This blog was originally published on the M Health Blog from the University of Minnesota Health Adoption Medicine Clinic.
3-year-old Gia loves “Frozen” and “Minions,” sandboxes and Play-Doh, music and new words. But most of all, she loves her new life with her mom, Heather Lavell.
In 2015, Lavell decided to adopt a child with special needs from China. The first photos and videos she received were of Gia, and Lavell felt an instant connection. Gia, a little dynamo, had already overcome enormous challenges during her young life, including infant abandonment, three years of foster care and heart-related health problems.
Before adopting Gia, Lavell wanted a better understanding of the toddler’s health issues and how she could help.
Lavell turned to Adoption Medicine Physician Judith Eckerle, MD, at the University of Minnesota Health Adoption Medicine Clinic. Eckerle referred Lavell to University of Minnesota Health Pediatric Cardiologist Rebecca Ameduri, MD, who noted that doctors in China had initially diagnosed Gia with myocarditis. The disease, she told Lavell, inflames and damages the heart. It could improve on its own—or it could become worse. Both physicians assured Lavell that Gia could get the medical care she needed through the University of Minnesota Health Pediatric Heart Center—no matter her heart condition.
“To hear that Gia’s condition could be improved when she got here and that the medical resources were available [for her] gave me the confidence to say yes to adoption,” said Lavell, who traveled to China in August 2015 to adopt her daughter.
After a month of bonding, Lavell brought Gia to meet Ameduri, who discovered that Gia had been misdiagnosed with myocarditis. Instead, Ameduri diagnosed the toddler with aortic coarctation—a narrowing of the aorta. Because of the condition, Gia’s heart had been working overtime since birth to pump oxygen-rich blood to her body. In the United States, infants with this heart defect typically have corrective surgery immediately after birth.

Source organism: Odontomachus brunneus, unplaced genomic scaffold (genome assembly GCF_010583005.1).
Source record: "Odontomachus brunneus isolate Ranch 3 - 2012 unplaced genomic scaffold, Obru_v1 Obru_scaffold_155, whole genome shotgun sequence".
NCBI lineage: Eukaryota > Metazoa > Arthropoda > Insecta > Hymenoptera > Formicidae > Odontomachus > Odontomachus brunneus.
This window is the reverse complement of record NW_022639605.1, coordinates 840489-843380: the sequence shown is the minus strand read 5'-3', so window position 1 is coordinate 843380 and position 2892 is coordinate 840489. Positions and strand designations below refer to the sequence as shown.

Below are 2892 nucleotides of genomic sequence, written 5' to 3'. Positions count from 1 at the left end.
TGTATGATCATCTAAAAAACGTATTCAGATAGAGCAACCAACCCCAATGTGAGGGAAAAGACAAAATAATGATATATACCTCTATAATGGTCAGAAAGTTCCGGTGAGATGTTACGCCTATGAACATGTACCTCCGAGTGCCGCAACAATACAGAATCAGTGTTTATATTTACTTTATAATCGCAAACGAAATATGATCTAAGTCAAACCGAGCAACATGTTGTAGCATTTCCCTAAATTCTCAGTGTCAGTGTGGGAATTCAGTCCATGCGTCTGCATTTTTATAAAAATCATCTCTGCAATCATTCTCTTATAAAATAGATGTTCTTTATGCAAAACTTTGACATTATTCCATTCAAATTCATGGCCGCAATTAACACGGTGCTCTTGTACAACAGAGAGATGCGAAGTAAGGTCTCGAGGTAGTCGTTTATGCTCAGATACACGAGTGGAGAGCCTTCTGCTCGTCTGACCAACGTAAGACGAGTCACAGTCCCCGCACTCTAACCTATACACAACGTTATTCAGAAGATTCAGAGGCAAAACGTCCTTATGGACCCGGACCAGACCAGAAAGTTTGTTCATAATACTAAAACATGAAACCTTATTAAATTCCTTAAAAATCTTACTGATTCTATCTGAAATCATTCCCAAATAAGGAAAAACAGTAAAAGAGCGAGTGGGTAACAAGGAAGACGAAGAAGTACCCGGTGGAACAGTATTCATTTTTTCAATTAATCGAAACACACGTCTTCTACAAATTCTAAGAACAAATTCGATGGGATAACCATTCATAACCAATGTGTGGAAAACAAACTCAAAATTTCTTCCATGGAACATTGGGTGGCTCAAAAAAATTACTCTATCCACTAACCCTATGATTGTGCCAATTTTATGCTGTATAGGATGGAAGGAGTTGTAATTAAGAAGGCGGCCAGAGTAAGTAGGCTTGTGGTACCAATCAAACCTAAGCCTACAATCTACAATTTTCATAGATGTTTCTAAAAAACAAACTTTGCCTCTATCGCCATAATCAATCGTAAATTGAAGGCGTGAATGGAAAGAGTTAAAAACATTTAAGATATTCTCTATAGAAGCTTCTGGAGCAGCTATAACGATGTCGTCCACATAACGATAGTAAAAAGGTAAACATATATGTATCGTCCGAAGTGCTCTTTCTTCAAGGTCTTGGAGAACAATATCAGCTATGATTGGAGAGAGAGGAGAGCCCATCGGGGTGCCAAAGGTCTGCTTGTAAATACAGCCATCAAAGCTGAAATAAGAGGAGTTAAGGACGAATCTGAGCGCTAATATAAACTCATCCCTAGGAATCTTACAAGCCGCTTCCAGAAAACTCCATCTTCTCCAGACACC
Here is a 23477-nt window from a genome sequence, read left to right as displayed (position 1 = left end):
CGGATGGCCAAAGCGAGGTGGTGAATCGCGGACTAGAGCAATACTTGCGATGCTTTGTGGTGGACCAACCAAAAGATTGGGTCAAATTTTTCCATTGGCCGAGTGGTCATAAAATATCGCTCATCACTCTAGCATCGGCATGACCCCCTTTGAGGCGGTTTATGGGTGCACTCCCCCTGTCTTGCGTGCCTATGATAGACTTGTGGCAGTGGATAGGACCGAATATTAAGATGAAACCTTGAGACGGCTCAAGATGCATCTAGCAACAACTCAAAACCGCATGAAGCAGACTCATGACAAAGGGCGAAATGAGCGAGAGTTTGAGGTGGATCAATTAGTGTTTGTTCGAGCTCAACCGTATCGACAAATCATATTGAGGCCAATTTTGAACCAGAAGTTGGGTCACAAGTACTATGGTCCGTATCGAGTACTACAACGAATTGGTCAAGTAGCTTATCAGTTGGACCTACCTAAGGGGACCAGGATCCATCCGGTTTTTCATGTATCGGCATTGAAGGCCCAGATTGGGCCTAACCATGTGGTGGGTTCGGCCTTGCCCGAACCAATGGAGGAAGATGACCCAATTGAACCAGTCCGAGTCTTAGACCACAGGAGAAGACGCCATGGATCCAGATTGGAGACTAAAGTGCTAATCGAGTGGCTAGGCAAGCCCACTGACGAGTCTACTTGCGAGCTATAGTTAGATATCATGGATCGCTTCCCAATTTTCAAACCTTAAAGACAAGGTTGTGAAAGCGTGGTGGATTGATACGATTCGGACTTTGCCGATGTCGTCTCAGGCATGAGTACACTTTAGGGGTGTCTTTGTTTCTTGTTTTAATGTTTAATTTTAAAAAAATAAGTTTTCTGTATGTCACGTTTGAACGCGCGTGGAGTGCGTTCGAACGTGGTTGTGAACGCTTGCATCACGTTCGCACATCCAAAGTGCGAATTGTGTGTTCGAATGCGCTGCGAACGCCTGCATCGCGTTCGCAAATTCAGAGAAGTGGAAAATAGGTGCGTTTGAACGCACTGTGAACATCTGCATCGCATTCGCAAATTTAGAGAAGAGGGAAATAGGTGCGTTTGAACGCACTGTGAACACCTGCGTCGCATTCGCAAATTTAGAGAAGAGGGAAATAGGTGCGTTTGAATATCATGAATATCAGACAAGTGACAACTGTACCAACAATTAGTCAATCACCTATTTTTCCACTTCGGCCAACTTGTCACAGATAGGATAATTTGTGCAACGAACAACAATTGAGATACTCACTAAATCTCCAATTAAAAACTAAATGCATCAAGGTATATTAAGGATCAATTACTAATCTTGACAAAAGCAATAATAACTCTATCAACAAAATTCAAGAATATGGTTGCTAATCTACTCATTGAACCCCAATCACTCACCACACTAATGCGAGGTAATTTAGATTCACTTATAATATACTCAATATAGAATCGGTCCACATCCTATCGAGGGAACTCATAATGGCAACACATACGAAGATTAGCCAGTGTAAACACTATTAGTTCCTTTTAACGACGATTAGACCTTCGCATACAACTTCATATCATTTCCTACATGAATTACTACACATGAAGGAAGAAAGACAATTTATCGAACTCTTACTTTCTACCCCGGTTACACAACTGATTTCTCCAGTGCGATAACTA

Just a few days after the diagnosis, Gia underwent surgery at University of Minnesota Masonic Children’s Hospital. Her surgical care team repaired her heart using a minimally invasive incision under Gia’s left shoulder blade. As frightened as she was for Gia, Lavell felt great confidence in the M Health medical team.
Today, Gia’s heart is functioning well, she is growing taller and stronger and she has nonstop energy.
“Gia has a zest for life to try everything, do everything,” said Lavell. “It makes me so happy that we were connected. I can’t even imagine her not being able to live out her life to the max.”
About the Author: Blogs for M Health are created by staff and volunteers of the Adoption Medicine Clinic at University of Minnesota Masonic Children’s Hospital.Learn More About the University of Minnesota Adoption Medicine ClinicLearn More About the University of Minnesota Pediatric Heart Center